Uber, LastPass, DoorDash, and more have all reportedly been recently affected by a breach on a vendor, which led to negative publicity for these companies. They are far from alone — in a recent BlueVoyant survey, 98% of executives surveyed said their organization was negatively impacted by a breach in their supply chain. Here is what you should know from the latest attacks and how to better protect your organization.
A supply chain attack can carry a huge number of implications for any organization. Digital supply chains are made up of the vendors, suppliers, and other third-parties that have network access. Enterprises are only as secure as their weakest third-party link and unfortunately, when this weakness is leveraged by cybercriminals, it can set off a domino effect of security risks with long-term negative impacts on the company finances, reputation, employee welfare and customer’s personal data.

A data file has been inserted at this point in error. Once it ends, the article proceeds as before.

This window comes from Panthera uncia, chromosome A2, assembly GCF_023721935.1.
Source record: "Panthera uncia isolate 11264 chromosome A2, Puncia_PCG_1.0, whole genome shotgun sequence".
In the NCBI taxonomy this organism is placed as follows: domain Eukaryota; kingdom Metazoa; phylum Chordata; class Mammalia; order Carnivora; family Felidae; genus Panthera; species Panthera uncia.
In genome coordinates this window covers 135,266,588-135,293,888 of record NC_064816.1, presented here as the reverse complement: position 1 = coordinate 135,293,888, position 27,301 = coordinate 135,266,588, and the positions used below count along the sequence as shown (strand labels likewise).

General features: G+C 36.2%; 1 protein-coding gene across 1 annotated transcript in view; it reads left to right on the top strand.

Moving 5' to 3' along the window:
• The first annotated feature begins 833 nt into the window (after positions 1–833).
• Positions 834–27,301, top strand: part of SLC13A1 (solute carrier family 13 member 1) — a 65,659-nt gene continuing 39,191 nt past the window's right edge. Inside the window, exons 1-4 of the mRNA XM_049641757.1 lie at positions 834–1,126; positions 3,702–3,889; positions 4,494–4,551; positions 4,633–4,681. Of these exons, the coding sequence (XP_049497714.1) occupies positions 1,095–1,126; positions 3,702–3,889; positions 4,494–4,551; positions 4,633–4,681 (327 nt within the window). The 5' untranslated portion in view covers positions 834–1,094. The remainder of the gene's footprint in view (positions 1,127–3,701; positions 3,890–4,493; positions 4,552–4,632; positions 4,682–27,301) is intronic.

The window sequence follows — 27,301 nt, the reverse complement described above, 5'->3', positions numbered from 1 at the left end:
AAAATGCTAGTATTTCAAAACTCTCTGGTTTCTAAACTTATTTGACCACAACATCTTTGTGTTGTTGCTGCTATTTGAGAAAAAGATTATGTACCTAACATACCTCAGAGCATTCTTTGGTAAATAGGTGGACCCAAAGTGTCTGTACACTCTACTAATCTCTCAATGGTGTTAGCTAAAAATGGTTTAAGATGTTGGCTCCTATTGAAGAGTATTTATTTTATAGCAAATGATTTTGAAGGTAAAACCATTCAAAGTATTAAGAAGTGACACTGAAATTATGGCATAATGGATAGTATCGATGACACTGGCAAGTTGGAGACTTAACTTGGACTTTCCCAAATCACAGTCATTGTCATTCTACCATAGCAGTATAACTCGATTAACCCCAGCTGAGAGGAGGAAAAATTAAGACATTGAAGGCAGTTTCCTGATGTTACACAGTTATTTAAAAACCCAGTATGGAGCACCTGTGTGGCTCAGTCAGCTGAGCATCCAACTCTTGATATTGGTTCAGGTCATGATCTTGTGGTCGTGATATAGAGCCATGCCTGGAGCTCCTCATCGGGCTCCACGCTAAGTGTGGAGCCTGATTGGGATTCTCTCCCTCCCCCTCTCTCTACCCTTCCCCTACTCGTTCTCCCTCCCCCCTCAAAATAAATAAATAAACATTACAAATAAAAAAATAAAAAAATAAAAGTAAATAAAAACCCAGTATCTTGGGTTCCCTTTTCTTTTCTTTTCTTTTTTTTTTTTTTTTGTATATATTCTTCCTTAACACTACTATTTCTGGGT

Let’s take a look at Uber — the latest breach, the so-called “UberLeaks”, has allegedly exposed a large amount of company data, including IT asset information, and more than 70,000 employee email addresses. No customer data was reported to be stolen.
Attacks like this open the door to highly targeted spear phishing campaigns, which use the leaked information to send highly believable targeted emails and texts. These messages are designed to steal credentials, money, or other sensitive information. Phishing like this puts Uber and other similarly targeted organizations, plus their employees and stakeholders at greater risk.
This latest attack comes just months after Lapsus$ reportedly accessed the company’s internal network, which has the potential to erode the trust of its stakeholders and customers. According to BlueVoyant’s threat intelligence, Lapsus$ is a financially-motivated cyber criminal group that claimed responsibility for reported attacks on Okta, NVIDIA, Samsung, and others.
In that attack, the threat actors used social engineering to get around multi-factor authentication, or MFA. MFA uses multi pieces of information to access an account or system, such as a password and a code from an app. It increases cybersecurity, but was recently reportedly used to attack Uber and Rockstar Games.
Autor: Lorri Janssen-Anessi and Tom Huckle